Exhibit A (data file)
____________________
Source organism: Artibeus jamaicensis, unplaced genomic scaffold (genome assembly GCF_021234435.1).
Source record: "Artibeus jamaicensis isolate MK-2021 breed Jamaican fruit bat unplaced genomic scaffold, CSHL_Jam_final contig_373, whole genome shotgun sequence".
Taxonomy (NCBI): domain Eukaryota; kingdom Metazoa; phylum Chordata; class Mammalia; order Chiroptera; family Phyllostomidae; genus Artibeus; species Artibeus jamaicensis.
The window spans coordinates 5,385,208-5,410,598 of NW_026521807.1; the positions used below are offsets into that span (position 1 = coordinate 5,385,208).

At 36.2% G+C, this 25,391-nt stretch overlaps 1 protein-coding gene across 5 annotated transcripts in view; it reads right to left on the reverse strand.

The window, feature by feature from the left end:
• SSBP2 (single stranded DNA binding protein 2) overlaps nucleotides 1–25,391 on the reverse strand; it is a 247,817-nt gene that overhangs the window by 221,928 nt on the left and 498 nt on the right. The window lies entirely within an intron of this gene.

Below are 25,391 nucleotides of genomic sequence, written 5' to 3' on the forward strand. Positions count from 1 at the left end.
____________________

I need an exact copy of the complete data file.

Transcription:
Source organism: Artibeus jamaicensis, unplaced genomic scaffold (genome assembly GCF_021234435.1).
Source record: "Artibeus jamaicensis isolate MK-2021 breed Jamaican fruit bat unplaced genomic scaffold, CSHL_Jam_final contig_373, whole genome shotgun sequence".
Taxonomy (NCBI): domain Eukaryota; kingdom Metazoa; phylum Chordata; class Mammalia; order Chiroptera; family Phyllostomidae; genus Artibeus; species Artibeus jamaicensis.
The window spans coordinates 5,385,208-5,410,598 of NW_026521807.1; the positions used below are offsets into that span (position 1 = coordinate 5,385,208).

At 36.2% G+C, this 25,391-nt stretch overlaps 1 protein-coding gene across 5 annotated transcripts in view; it reads right to left on the reverse strand.

The window, feature by feature from the left end:
• SSBP2 (single stranded DNA binding protein 2) overlaps nucleotides 1–25,391 on the reverse strand; it is a 247,817-nt gene that overhangs the window by 221,928 nt on the left and 498 nt on the right. The window lies entirely within an intron of this gene.

Below are 25,391 nucleotides of genomic sequence, written 5' to 3' on the forward strand. Positions count from 1 at the left end.